catapult magazine

catapult magazine

Vol 8, Num 2 :: 2009.01.16 — 2009.01.30


At home on a day in June

The Tuttle household is filled with pounding and laughter. 

“Thelma, you can really wield a hammer,” my dad tells his mother-in-law.  “Harold taught you well.”  Granny snorts.

“Harold didn’t teach me nothin’.”

“What was that, honey?”  My grandpa looks up from his copy of TIME.

“I said that I knew how to swing a hammer long before I met you.”  A few snide remarks fly around the table before the hammers drown them out, and Dad, who had been aiming to ruffle some feathers, raises his eyebrows and grins at me across the table.

Shaking my head, I reflect on how chaos and activity are no strangers to this quirky homestead.  My mom’s parents have come to town to celebrate their 55th wedding anniversary, but their visit does not stop the arrival of a UPS truck, which this morning delivered yet another box from Dadant Bros. Bee and Wax Supply.  Now the house rings with noise and motion as Mom, Dad and Granny assemble a honey super to sit atop the bee hive in our back yard.

Kristin, the youngest in our family, comes down the stairs, followed by Taylor and Ellie, the two little girls for whom she nannies.  The girls, beautifully browned by sun and dressed for summer, plop down on the couch next to me and say that they’ve decided that yellow warheads are the sourest.  Our sister, Shea is somehow sleeping through all the pounding, and I’m pondering the possibility of putting in some more tomatoes and winter squash. If I do it today, we might have a few more vegetables in winter storage.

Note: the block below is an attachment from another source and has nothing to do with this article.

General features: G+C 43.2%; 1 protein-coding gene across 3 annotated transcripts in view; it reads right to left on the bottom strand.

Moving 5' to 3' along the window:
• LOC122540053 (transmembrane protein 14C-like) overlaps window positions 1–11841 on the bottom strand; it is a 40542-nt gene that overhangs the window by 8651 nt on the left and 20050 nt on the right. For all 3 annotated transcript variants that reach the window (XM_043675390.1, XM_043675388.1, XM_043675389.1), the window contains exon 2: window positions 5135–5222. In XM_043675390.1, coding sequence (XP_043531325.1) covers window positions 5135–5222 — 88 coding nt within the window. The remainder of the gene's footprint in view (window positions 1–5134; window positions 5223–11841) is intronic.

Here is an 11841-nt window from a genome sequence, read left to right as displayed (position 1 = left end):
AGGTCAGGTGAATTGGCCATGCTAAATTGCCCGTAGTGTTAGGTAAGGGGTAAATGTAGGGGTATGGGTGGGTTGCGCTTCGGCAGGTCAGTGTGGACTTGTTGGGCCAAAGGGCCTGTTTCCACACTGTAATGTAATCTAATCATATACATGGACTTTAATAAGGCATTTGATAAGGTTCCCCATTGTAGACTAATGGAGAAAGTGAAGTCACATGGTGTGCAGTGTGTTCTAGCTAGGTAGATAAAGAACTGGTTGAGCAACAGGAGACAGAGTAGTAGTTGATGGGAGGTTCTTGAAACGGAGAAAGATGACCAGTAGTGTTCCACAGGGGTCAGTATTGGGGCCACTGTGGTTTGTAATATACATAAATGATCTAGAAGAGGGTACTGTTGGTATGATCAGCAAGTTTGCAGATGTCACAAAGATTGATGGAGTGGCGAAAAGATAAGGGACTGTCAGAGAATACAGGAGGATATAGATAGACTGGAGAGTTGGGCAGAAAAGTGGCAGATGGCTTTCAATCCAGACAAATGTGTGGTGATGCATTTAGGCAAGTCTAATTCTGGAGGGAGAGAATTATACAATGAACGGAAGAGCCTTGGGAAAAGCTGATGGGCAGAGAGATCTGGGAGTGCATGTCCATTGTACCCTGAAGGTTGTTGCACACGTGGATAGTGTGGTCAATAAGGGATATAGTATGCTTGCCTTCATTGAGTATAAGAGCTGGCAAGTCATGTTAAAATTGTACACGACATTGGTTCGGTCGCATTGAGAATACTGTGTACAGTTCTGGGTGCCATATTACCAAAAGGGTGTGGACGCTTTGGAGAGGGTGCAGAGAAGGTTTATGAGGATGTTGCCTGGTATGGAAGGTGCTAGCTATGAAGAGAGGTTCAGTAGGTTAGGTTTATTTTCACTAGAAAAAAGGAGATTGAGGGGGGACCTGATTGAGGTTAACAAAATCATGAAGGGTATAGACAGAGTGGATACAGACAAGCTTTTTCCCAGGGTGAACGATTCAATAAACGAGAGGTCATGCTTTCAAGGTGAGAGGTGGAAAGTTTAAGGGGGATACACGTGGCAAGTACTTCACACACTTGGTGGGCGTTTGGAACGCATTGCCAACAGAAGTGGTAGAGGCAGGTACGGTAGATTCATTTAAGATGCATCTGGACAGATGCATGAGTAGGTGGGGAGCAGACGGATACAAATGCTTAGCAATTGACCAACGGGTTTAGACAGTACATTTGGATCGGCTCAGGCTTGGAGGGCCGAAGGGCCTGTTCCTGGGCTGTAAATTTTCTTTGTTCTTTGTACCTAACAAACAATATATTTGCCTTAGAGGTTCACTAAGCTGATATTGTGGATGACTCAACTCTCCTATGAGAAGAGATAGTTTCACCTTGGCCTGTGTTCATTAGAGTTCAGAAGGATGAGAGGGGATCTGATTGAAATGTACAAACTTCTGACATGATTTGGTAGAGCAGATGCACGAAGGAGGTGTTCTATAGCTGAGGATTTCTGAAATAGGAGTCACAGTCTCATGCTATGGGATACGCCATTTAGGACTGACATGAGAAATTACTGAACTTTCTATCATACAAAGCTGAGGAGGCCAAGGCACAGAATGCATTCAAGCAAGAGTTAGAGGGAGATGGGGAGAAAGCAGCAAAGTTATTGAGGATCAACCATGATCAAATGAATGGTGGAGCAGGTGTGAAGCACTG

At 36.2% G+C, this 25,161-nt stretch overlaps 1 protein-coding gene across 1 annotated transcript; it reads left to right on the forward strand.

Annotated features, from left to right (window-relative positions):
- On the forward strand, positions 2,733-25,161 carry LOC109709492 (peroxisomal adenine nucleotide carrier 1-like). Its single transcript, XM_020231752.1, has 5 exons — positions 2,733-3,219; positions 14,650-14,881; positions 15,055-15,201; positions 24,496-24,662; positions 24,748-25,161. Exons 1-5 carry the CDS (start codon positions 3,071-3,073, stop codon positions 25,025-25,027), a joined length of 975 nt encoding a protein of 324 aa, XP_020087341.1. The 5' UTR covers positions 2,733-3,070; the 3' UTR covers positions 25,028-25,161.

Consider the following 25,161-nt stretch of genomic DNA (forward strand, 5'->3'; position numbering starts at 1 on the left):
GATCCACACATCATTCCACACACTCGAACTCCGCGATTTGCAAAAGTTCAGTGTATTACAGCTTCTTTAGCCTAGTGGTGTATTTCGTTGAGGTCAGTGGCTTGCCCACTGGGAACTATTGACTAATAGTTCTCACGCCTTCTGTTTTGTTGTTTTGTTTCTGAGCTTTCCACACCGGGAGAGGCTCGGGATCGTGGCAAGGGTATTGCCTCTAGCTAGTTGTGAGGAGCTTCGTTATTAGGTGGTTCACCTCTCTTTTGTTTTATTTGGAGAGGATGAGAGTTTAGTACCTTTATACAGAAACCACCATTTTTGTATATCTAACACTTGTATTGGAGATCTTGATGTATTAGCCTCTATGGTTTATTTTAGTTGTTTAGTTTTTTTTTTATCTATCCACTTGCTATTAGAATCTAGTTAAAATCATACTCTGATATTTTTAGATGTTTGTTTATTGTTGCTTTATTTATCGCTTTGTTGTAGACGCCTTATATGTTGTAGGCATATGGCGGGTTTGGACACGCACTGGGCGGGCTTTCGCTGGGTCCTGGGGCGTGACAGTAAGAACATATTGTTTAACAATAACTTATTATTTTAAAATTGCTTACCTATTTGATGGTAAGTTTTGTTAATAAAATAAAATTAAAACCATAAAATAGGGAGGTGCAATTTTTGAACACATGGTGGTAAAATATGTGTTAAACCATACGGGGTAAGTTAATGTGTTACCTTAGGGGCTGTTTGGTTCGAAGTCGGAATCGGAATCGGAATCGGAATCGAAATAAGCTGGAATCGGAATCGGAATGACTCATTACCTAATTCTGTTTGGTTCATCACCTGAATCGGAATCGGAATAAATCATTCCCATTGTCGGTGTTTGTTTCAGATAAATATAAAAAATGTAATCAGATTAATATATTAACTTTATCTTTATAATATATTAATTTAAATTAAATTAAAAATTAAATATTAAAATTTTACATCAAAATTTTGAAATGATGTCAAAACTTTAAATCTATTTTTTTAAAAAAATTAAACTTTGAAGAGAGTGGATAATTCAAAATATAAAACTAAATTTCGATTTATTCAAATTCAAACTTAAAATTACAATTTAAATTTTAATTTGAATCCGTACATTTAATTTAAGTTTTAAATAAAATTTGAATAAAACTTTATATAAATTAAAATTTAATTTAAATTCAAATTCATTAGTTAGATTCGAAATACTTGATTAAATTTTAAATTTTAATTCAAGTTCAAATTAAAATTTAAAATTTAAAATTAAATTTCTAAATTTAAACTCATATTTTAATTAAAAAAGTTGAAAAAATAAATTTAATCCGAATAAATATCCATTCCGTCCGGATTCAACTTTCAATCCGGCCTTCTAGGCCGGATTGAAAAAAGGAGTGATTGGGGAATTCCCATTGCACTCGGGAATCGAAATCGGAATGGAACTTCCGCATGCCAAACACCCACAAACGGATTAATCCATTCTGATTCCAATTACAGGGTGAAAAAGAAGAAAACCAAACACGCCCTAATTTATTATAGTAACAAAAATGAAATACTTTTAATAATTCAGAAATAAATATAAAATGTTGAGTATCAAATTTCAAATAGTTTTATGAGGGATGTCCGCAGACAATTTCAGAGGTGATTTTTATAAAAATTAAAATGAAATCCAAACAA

Had I been asked ten years ago, I never would have guessed I’d be living in my parents’ house at this point in my life.  But by an array of circumstances, both common and strange, I have meandered my way back to the nest and discovered it to be a place of comfort and delight.

People are always offering me their house when they go out of town, thinking that I must long for some quiet-and sometimes I really do.  But mostly, I love this crazy residence and all the people, plants and animals that fill it.  Thing is, we all like each other a lot (most of the time), and learn from each other (hopefully for the best), and the way I see it, we are living in a way that is fundamentally counter-cultural.  Our society puts a lot of pressure on kids to move out of their parents’ house as soon as they finish school or get an “adult” job.  Our family, however, still finds itself under the same roof every summer, and when we do the house erupts with stories, laughter, sometimes yelling…

A quilt, half-finished on the dining room table, Shea bent over the cloth, stitching her care and cussing simultaneously. 

Mom and our neighbor Betty chatting in the kitchen over coffee.

Dad, planning the evening menu and subsequent game night.

Kristin, reading Harry Potter for the seventh time.

And me-eternally tracking dirt and straw through the kitchen. 

I don’t have to love every minute of it, but to have this creative motion of life and love lining our walls, bursting through the soil and flooding the streets reminds me that I have been shaped and sustained by it…and, well, I feel pretty rich.

your comments

comments powered by Disqus